Saturday, April 14, 2012

Listening for God’s Direction can be a time-saver

One of my goals in the past couple of years is to declutter my house. Progress is being made, but there are pockets of resistance! These involve areas that I simply don’t know what to do — toss or keep. Sometimes I’ve had a measure of success by hitting those spots when I’m in the “throw it out” mode, such as my closet. In that mood, I can fill a box and know will not miss any of what goes to charity.

Yet the frustration of not knowing what to do next had me in the library yesterday. I found a book about shedding not only the stuff that is collected over the years, but the hang-ups and attitudes that go with that habit. 

Instead of focusing on clutter in the closets, first couple of chapters challenged me to think about words that characterize what I have felt like about life and how I want to feel instead. This was helpful. I put one word to the biggest reason I do not accomplish as much as I could: procrastination. 

I’ve other problem areas, but from that word, I came up with a phrase for change. It is not new to me, but could assist me in this whole business of getting rid of those things that are not needed. The words are: Do the next thing. This phrase is from Elizabeth Elliot, Christian missionary, author and speaker. She said it in reply to a person who asked her secrets for time management. She added, “You always know what the next thing is.”

As I read this book about shedding my hang-ups, I thought how true that phrase is, and yet how often I procrastinate over doing what I know I should be doing. I’ve written “Just do it” in my task manager software, on notes to myself, and in other reminders, but still find myself doing something other than the next thing, usually a meaningless activity that wastes time and I later regret. How silly.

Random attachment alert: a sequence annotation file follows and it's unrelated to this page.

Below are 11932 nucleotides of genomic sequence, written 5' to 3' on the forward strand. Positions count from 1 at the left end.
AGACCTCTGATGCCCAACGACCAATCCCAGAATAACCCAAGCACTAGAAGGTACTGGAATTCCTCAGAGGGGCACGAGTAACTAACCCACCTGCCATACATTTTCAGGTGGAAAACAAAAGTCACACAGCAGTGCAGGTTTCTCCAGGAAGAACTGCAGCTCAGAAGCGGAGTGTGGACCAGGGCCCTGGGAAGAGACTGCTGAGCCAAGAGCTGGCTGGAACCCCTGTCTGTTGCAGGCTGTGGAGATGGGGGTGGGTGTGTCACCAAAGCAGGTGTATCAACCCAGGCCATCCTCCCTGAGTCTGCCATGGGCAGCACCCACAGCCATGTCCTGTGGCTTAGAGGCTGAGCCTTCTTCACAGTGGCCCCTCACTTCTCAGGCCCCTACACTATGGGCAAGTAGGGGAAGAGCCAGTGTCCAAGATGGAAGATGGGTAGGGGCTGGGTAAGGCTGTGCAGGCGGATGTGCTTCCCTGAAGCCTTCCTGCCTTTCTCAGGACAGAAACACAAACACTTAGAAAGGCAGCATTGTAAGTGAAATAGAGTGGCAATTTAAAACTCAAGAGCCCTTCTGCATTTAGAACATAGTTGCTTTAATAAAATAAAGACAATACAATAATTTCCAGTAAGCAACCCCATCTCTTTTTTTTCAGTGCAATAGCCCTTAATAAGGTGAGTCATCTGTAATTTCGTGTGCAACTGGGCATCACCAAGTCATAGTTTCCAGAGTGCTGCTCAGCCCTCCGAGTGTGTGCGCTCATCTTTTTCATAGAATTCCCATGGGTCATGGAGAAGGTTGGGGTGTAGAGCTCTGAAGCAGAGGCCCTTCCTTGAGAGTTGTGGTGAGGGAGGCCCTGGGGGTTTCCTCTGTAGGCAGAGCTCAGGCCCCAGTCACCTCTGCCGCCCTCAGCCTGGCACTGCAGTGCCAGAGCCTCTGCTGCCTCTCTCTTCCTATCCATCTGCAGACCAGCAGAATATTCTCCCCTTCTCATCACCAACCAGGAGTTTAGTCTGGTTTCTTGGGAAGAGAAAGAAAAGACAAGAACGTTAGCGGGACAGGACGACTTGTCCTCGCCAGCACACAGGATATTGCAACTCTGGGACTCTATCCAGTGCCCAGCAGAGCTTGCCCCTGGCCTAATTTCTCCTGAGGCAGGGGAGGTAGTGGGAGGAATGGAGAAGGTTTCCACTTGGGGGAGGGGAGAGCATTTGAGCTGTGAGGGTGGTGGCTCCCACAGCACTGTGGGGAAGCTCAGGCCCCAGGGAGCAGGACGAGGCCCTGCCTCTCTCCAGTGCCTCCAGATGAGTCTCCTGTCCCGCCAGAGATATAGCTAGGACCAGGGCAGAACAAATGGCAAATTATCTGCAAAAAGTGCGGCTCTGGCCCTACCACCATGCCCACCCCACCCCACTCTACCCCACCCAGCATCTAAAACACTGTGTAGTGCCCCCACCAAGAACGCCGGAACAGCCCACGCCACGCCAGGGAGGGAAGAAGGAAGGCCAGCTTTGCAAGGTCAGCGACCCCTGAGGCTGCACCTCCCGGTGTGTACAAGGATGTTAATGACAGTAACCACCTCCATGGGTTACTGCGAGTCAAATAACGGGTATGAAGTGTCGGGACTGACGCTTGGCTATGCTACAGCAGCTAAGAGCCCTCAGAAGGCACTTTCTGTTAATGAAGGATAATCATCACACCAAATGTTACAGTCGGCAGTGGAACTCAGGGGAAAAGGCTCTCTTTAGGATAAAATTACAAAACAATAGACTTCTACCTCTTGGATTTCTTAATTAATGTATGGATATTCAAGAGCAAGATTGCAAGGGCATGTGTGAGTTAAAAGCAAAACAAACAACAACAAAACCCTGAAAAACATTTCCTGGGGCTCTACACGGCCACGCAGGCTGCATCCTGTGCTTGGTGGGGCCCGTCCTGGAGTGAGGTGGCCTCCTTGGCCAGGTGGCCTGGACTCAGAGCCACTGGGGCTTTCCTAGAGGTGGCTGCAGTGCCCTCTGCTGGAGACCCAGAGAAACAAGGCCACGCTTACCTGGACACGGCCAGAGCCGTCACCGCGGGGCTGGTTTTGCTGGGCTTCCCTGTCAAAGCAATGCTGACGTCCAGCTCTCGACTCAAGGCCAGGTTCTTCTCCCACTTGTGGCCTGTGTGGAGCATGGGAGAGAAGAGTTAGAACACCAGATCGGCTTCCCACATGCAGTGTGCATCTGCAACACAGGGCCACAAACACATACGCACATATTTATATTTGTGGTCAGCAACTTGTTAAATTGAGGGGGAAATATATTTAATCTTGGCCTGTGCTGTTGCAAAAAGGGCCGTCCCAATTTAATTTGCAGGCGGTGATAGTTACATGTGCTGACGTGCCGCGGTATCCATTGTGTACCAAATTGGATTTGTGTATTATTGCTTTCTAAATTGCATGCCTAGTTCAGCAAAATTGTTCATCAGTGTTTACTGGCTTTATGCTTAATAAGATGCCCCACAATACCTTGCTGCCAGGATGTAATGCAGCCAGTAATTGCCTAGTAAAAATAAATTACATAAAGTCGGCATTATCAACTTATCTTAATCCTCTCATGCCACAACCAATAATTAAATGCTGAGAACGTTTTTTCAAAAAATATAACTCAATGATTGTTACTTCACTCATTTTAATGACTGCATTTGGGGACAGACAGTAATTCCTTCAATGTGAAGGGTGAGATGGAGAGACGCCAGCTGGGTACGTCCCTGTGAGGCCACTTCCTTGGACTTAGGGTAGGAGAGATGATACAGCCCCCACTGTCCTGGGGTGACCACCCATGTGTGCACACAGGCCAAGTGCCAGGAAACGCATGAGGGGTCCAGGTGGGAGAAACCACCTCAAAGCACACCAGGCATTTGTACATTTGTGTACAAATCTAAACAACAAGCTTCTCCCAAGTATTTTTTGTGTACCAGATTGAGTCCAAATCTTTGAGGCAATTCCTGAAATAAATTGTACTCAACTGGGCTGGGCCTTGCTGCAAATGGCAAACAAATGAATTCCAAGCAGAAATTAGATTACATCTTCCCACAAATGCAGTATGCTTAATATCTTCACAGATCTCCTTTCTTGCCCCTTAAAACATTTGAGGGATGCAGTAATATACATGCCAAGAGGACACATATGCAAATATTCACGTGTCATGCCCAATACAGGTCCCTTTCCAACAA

I’ve not read the next step from that book, but from the introduction I am guessing what it will say; I need to eliminate from my life all those time-wasters and any clutter associated with them. This could be the television set, the two games left on my laptop, and the habit of borrowing stacks of quilting books from the library for inspiration when I have stacks of books just like them on my own shelves. 

Another thought came from reading this book. While it is not about spiritual matters, yet I know I must consult the Lord, not only about “the next thing” and the wherewithal to get at it, but also what He has to say about my bad habits and how to solve them. In this whole process of trying to manage my time well and trying to get rid of excess stuff, I need His wisdom. My own ideas are flawed, and too often my actions are prone to my moods and whims.
For God alone, O my soul, wait in silence, for my hope is from him. (Psalm 62:5)
The reading that goes with this verse for today says I need to listen more than I talk. Some people never hear God’s answer to their prayers because they have not been listening. I can be like that too. I become so busy with service, work, my to-do list, and even with my praying, that I don’t stop my own asking long enough to hear God’s response.

He speaks with a “still small voice” that requires me to be passive and quiet. To hear Him, I must do nothing, say nothing, and in some sense think nothing. While procrastination is a hindrance to progress, this is one arena where I need to put off what I have in mind and be “distracted” or more accurately, be receptive and wait for God’s quiet voice. 


While the book I’m reading does not mention You Lord, You are speaking through it anyway. From what I’ve read so far, and in combination with this verse, I’m hearing You say that I need to slow down and listen to You more than I do now. This is particularly needed as I try to get things done and find myself hindering my own progress. You want to supply what I need, but instead of listening and receiving Your grace and wisdom, I hurry into things or let myself be distracted by “busy work” that takes me nowhere. My prayer time may double if I take more time to listen as I pray, but from what I already know about the way You do things, that will become a gain, not a loss.

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